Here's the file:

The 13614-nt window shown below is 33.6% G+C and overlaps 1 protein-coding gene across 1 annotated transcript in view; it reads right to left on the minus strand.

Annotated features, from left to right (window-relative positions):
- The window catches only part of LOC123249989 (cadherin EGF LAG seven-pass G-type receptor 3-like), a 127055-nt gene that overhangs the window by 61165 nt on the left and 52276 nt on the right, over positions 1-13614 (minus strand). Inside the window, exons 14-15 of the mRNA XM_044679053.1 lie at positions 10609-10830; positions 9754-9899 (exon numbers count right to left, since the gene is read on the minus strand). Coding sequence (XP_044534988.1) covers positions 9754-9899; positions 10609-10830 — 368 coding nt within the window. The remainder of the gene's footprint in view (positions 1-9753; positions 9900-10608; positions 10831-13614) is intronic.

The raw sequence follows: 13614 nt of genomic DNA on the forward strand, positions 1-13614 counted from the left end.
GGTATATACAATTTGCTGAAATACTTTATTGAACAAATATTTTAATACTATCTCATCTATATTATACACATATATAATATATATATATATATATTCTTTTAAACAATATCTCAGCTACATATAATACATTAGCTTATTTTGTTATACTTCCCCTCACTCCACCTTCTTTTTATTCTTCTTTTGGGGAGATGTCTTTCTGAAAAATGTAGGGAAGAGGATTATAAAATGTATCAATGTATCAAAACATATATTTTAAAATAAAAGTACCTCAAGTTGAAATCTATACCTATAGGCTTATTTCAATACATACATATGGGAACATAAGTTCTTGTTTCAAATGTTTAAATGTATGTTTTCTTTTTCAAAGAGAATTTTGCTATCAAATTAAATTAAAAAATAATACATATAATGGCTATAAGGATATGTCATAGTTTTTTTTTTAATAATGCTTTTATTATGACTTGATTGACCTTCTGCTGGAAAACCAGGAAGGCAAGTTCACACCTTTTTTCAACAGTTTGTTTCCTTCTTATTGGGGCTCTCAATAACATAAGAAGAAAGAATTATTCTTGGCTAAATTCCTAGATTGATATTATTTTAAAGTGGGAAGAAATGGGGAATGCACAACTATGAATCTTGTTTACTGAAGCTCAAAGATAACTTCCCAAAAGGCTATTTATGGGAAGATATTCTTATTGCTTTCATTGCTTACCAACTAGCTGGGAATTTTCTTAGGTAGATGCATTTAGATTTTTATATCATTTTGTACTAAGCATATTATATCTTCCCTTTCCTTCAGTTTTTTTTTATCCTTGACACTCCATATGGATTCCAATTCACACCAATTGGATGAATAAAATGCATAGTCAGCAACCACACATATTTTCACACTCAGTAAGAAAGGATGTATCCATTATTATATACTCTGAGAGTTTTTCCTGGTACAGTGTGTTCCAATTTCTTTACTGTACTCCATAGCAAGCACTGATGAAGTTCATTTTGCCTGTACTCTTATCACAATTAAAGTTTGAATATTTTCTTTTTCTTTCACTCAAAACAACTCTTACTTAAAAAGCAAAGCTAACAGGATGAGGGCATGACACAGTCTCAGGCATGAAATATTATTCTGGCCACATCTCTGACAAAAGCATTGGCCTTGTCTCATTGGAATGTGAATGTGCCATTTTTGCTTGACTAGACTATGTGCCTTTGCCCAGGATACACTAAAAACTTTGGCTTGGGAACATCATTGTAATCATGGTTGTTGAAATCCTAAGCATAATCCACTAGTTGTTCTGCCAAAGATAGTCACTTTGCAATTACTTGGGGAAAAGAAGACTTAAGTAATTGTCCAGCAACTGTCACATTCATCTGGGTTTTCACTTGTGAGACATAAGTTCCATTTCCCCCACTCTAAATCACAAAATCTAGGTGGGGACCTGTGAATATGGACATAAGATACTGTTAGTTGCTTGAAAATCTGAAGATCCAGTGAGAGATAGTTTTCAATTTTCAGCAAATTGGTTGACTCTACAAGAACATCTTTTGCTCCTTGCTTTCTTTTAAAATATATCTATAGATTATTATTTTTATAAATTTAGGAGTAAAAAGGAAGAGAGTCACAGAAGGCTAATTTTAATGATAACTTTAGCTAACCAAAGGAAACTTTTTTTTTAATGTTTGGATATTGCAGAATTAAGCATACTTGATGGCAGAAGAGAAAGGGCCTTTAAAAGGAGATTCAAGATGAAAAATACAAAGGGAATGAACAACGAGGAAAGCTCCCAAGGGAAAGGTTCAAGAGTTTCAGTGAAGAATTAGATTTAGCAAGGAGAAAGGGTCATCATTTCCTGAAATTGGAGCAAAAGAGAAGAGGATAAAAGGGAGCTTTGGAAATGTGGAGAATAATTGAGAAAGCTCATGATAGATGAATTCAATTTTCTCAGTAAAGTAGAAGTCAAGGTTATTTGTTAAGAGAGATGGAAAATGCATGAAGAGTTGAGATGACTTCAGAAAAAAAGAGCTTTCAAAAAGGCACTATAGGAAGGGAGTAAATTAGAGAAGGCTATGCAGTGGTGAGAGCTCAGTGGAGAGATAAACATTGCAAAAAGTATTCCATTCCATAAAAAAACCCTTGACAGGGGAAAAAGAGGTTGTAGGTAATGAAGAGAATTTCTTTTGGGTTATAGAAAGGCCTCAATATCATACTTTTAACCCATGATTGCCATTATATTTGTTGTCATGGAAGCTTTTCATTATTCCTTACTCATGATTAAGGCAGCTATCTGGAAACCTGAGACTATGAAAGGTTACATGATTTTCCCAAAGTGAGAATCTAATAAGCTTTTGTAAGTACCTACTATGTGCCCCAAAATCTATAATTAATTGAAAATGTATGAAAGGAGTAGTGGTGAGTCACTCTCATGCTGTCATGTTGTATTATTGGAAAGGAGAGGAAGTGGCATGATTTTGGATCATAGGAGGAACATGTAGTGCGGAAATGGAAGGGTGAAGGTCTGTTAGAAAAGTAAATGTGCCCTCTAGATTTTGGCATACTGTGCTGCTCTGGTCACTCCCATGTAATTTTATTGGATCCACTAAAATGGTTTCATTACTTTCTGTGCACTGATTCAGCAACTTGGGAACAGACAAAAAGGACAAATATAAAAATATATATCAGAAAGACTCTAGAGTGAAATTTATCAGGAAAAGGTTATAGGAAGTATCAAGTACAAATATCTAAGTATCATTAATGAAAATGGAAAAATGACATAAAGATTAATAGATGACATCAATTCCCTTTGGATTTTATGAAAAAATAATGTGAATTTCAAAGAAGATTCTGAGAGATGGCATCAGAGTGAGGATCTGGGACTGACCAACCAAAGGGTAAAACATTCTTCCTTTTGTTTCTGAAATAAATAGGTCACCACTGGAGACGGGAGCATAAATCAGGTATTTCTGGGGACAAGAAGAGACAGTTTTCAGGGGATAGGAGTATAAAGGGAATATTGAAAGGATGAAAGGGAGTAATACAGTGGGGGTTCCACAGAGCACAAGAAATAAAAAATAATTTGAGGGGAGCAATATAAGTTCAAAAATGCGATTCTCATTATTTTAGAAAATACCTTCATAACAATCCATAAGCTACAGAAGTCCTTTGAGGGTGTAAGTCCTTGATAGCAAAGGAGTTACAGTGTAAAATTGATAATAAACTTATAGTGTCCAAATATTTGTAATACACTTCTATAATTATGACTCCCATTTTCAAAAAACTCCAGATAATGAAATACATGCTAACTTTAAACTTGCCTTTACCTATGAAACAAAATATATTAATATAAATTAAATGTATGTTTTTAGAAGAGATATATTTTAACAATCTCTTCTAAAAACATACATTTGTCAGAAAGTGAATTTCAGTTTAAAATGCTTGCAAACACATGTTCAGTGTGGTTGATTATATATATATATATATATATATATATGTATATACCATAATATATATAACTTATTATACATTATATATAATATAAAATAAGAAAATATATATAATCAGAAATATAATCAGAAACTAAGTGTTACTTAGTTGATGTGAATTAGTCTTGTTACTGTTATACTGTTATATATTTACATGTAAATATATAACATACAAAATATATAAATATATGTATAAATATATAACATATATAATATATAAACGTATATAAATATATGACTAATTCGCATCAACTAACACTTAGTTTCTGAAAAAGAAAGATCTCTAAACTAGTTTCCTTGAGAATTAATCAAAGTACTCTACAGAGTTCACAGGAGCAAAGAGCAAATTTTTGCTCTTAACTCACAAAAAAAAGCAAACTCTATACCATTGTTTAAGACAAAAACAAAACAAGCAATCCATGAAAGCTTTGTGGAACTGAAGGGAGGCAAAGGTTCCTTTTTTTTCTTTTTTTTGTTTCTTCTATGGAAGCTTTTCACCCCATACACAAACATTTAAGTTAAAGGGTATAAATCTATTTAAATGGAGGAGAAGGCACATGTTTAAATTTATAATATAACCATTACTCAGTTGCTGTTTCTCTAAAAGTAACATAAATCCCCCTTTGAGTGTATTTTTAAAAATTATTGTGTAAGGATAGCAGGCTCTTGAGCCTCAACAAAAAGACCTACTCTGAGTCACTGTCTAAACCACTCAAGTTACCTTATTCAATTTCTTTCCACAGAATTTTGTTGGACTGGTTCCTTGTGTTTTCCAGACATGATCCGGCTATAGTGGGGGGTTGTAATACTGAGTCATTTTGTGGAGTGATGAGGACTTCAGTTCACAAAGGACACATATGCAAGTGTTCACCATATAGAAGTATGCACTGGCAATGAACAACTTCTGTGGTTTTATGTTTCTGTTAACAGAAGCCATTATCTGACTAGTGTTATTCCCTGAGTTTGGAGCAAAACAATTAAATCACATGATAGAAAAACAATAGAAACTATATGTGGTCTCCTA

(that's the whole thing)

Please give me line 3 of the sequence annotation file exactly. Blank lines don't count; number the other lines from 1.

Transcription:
- The window catches only part of LOC123249989 (cadherin EGF LAG seven-pass G-type receptor 3-like), a 127055-nt gene that overhangs the window by 61165 nt on the left and 52276 nt on the right, over positions 1-13614 (minus strand). Inside the window, exons 14-15 of the mRNA XM_044679053.1 lie at positions 10609-10830; positions 9754-9899 (exon numbers count right to left, since the gene is read on the minus strand). Coding sequence (XP_044534988.1) covers positions 9754-9899; positions 10609-10830 — 368 coding nt within the window. The remainder of the gene's footprint in view (positions 1-9753; positions 9900-10608; positions 10831-13614) is intronic.